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Nicaraguan Hotels with Less than 3% Occupancy

Tourism sector is still at zero, to the point that more than 80% of the staff working in hotels have been suspended or dismissed.

Iván Olivares

25 de junio 2020


Hit with occupancy rates of less than 3%, the Nicaragua's hotels sector calls out for a prompt reopening of the airport and the return of airlines, allowing the return of business executives who made up a good part of its clientele, before the health crisis joined the political crisis that overwhelmed the country since April 2018, and led to the closure of operations.

An example of this is the old Barcelo Hotel, owned by the Amano International S.A. Group, which became managed by DoubleTree of Hilton, after the contract with Barcelo expired. After announcing its reopening last October 31— after a three million dollars investment—this month, the hotel placed a sign announcing the temporarily closure of its operations.

“Almost all the big hotels are closed. Only two or three are open, with a couple of rooms occupied. They are closed, without that meaning a definite closure,” explained Lucy Valenti, President of National Chamber of Tourism (Canatur).

Hotels —especially those associated with large international chains—, make up an important part of the country’s tourist attraction, because they guarantee that, besides finding natural and cultural destinations to visit, there is also infrastructure of adequate quality.

The economic debacle derived from our sociopolitical crisis, made the tourism sector become one of the most affected. The cancellation of reservations, fueled by the Covid-19 epidemic, propelled it to the top of the list of frustrations, resulting in more closings and layoffs.

“Tourism has a large chain around it: in addition to direct customer service at the hotel or restaurant, there are a large number of companies that provide services to both types of establishments,” says the president of Canatur.

These companies provide, in principle, food and beverages, but also, cleaning services, communication, internet, banking, transportation (passenger and cargo); tour guides; event organizers such as weddings, anniversaries, meetings; and even artisans, who sell their creations in the commercial spaces of many hotels and other visitor locations..

Cleaner than before

“The tourism sector represents an important income for the country’s gross domestic product, and jobs for thousands of people,” notes Jose Solorzano, partner and manager of the Holiday Inn Convention Center Hotel.

From that position, and in conversations with his peers from the Nicaraguan Hotels Association (Ashotnic), he finds that the only solution to get a breath of air to finances and remove even if partially the ghost of a permanent closure, is “that airports be opened.”

“We cannot continue to be in tenterhooks,” said Solorzano. “We have to let tourism come back in. As we are, we feel like were intubated,” he said.

“The arlines are in meetings with the airport to organize themselves for a possible reopening. Some are saying that perhaps they will return to the country in July, others in August, but all are clear that they will have to implement (health security) protocols that IATA demands, both for planes and for airports,” Valenti describes.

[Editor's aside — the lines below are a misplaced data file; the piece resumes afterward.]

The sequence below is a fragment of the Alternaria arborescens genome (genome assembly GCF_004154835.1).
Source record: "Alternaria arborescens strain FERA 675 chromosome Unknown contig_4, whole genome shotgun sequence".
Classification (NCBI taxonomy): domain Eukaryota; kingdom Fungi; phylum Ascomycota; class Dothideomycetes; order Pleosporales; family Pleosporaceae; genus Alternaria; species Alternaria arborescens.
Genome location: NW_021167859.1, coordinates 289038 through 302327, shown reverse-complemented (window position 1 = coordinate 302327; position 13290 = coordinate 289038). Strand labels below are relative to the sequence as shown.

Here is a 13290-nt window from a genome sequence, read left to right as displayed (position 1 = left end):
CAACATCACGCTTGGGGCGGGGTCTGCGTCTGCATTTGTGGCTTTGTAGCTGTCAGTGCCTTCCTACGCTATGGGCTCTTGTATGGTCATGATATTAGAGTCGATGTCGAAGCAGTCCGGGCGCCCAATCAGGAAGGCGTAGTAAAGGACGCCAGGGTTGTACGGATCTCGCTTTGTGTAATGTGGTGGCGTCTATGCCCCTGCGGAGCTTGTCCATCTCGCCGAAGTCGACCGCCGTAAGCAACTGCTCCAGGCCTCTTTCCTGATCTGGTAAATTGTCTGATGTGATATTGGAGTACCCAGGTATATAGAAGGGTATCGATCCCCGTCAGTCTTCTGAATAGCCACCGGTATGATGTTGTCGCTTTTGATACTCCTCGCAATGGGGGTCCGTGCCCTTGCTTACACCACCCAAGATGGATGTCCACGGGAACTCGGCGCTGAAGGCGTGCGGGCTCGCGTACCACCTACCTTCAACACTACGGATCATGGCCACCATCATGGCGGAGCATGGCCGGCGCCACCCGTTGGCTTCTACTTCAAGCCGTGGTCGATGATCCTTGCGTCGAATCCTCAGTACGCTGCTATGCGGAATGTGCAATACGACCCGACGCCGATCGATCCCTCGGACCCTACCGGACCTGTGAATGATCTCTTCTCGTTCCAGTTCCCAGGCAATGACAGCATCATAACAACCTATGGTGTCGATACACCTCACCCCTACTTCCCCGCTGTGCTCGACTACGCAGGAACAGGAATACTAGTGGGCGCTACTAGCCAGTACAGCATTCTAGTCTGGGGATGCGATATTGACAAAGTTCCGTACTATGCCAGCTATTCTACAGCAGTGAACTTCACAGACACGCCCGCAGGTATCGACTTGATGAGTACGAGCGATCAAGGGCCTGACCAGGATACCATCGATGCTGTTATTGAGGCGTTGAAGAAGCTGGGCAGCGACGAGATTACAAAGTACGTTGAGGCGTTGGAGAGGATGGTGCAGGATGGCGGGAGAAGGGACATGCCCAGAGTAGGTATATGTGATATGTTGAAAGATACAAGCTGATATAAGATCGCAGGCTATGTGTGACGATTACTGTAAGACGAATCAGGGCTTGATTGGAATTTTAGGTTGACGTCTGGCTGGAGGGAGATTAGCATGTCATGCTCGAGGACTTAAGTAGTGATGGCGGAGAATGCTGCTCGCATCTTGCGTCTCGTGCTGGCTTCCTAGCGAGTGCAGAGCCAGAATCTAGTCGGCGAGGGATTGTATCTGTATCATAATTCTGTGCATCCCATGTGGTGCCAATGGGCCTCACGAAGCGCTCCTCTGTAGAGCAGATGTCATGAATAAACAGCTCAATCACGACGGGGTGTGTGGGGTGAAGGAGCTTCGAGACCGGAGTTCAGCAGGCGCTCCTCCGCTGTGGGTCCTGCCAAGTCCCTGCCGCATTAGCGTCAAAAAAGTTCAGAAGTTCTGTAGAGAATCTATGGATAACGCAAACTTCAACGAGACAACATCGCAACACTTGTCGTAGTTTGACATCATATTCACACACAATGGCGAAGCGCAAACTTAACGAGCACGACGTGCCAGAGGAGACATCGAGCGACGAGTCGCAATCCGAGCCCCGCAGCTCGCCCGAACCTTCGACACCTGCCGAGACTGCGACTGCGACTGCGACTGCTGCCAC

Solorzano fully agrees with the need to guarantee the biological safety of the many common areas in which a passenger moves, and describes that “since the crisis began, in the Hotel Association we have implemented safety and hygiene measures so that guests feel safe.”

In this regard, he assured that since two to three months ago, everyone implemented the security protocol for their facilities. “From that point of view, coming to our hotels is like going to any other hotel in Central America,” he says.

Back to life

The (red) numbers of the Hotel Association show that between 80% to 85% of the employees are suspended from their work, or were fired, with which a large number of families were left without income, but not only of staff on payroll, but also “many who sold us meat, eggs, drinks…the economic effect of having stopped the tourism sector is gigantic,” noted Solorzano.

This reality does not differ much from the rest of the Canatur-affiliated sector. Valenti said that “we are still at zero. There is no activity. Most tourist companies are closed. Some restaurants survive on delivery, and tour agencies are serving their international contacts from home. The sector is closed, awaiting the end of the voluntary quarantine.”

While that moment comes, Solorzano repeats that “if we want to generate new income, we have to allow tourism to come and international business people to return.”

He said that, at this time, the sector is waiting for the return of airlines such as COPA, TACA, UNITED, Aeromexico… “even if they do not make three flights daily, if they do it twice a week, the flow of tourism will reopen, bringing money to the country,” he insisted.


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Iván Olivares

Iván Olivares

Periodista nicaragüense, exiliado en Costa Rica. Durante más de veinte años se ha desempeñado en CONFIDENCIAL como periodista de Economía. Antes trabajó en el semanario La Crónica, el diario La Prensa y El Nuevo Diario. Además, ha publicado en el Diario de Hoy, de El Salvador. Ha ganado en dos ocasiones el Premio a la Excelencia en Periodismo Pedro Joaquín Chamorro Cardenal, en Nicaragua.